This Khasi Fourth-Standard Dropout Learned English Solely by Watching Hollywood Films

In the quiet village of Mawphlang in Meghalaya, John Starfield Myrthong’s career—and subsequently his life—took a turn when a friend gave him the DVD of ‘Home Alone’.

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Dec 6 2018, 11:14am

“Don’t take anything from the forest. The ones who have taken even a single leaf or stone suffer misfortune. Even death,” warns John Starfield Myrthong—referred to as just Starfield by his friends—almost philosophically as he takes me through the sacred forest of Mawphlang village, a major tourist attraction in the East Khasi Hills district of Meghalaya. Said to be protected by a deity named Labasa, this sacred grove is known for its tales of punishment, trees with human-like faces and a ‘strange magnetic pull’.

Short and athletic, Starfield is a local guide from Mawphlang, loved by his friends and elders of his village. And yet, he is unlike any other tour guide I have come across. With a gift of the gab and a distinct—albeit familiar—boyish charm, Starfield is just 22 with the wisdom of a nonagenarian, and a demeanour that appears straight out of a boisterous movie role. He is also a fourth-standard dropout, a circumstance that was shaped by limited financial resources—something many young boys go through in the state where the trend has accelerated over the last four years.

However, Starfield refused to let this define his life.

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As a kid, John Starfield would accompany tourists for free just to sharpen his English language.

Six years ago, the only English words this boy knew were “hello”, “welcome”, “come here” and “bye bye”. This was before one of his friends gave him a DVD of Home Alone, the movie that initiated Starfield into Hollywood. Soon, he was binge-watching Hollywood movies, downloading the subtitles, and practising accents with the sole purpose of learning English.

For Starfield, learning English means a better status in society, earning respect of the villagers and, of course, furthering his career as a tour guide, a profession that requires for him to interact with at least five visitors every day. “For most boys my age, the only options are farming, getting a government job like the police forces, or becoming a tour guide,” he tells me. Rising unemployment and migration of youth to cities such as Guwahati and Shillong is a major issue that is affecting the state’s politics. The government has expressed concerns about decreasing employability due to reasons such as lack of industrialisation, the small service sector, and an under-developed agricultural landscape.

Starfield’s foray into the English language also comes from his love for war and action films such as Hitman, Rocky and Rambo. His favourite film, though, is Titanic. “I think it has a very interesting story of struggle and love. It stars my favourite actress Kate Winslet. I don’t like [Leonardo] DiCaprio that much,” says Starfield whose heart beats for action stars such as Sylvester Stallone and Jackie Chan. His favourite genre is boxing. “I used to do boxing at one point,” he tells me.

As a boy, Starfield would guide the tourists without fee to hone this new-found language skill. “I was well-known as the kid who talks a lot. Some gave me a packet of biscuit for accompanying them, while a few others would give a little money. I never asked for it,” he says. He would try to talk to every new person who came to Mawphlang, from tourists to truck drivers (from whom he picked up some Hindi). Now an experienced tour guide, Starfield is fluent in English, Hindi and a bit of Bengali, earning up to ₹10,000-₹12,000 per month, “more than many who completed school”.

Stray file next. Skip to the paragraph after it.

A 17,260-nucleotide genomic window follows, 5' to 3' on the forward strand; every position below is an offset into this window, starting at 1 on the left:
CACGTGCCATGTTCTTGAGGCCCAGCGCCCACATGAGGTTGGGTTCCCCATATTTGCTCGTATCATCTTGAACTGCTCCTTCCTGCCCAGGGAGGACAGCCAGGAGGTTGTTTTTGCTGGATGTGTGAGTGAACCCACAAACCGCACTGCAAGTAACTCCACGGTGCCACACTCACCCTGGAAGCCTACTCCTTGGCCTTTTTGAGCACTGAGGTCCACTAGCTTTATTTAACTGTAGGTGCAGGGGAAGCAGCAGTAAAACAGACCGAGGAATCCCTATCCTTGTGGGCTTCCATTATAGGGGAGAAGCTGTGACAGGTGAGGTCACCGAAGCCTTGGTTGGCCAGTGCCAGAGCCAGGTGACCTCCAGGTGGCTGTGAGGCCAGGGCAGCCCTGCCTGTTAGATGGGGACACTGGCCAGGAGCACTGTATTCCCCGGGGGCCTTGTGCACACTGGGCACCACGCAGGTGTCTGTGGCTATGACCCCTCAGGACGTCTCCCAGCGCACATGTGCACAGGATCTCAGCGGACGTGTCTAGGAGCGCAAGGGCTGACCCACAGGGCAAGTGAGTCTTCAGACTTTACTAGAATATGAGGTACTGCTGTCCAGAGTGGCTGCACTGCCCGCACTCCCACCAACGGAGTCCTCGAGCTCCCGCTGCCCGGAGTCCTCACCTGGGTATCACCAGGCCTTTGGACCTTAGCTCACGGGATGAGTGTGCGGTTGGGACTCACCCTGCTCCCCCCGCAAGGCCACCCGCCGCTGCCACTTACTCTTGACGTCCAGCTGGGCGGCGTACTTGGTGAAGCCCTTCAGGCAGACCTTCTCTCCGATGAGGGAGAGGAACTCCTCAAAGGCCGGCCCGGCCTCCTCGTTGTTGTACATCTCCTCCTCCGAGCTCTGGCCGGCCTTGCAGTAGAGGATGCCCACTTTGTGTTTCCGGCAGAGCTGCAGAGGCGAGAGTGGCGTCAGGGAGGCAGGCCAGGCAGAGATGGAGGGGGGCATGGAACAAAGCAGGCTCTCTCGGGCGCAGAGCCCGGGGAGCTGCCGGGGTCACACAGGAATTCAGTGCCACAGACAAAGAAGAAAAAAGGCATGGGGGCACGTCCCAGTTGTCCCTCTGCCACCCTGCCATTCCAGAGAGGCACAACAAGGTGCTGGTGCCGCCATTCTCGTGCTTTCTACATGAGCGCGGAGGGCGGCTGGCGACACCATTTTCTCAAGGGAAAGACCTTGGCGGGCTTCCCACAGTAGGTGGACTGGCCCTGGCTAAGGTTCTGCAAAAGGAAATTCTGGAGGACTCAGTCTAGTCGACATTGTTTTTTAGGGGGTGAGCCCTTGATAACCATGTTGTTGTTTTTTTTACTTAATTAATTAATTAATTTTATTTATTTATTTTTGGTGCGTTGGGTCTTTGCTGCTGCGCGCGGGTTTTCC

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How green is my valley: Starfield draws his wisdom from the mountains and forests he grew up in.

Becoming a tour guide was not his dream. Starfield wanted to become a cop or a marathon runner. In 2012, he won a championship of marathon, which he thought would help him get into the police force. “I was counting on someone I knew who knew a minister, the way to get such a job, but was disqualified at the interview level,” says Starfield, who was asked for a bribe to get ahead, but he couldn’t afford it. Almost every young boy in his village wants to get a government job, he adds. “That is the only ticket to a respectable life. The only rich people here are the government officials,” he says.

As Starfield’s life plays out—one trek at a time—the glue that holds it all together is the slow, comfortable life of Mawphlang, away from the “selfish and political” city life. “We eat good food here, breathe clean air and diseases are rare. The only ones who die early are the ones who drink too much rice beer. Even some drunkards live well into the 90s,” he says. Starfield never completed his studies, but he urges other kids to contribute to the village. “I want to teach kids from poor families how to earn money their own way. A lot of young boys come to me to learn Hindi and English. I help as much as I can,” he says.

Starfield—who claims to have accompanied Bollywood personalities such as Farah Khan for treks—ultimately draws his wisdom from the mountains and forests he grew up in. “Our life is much more difficult than the ones who live in the plains, but it also teaches us. When you walk in a forest, the right path often leads through stones and an upward climb to the hill. Here, you will find your way only if you work hard for it.”

Follow Zeyad Masroor Khan on Twitter.

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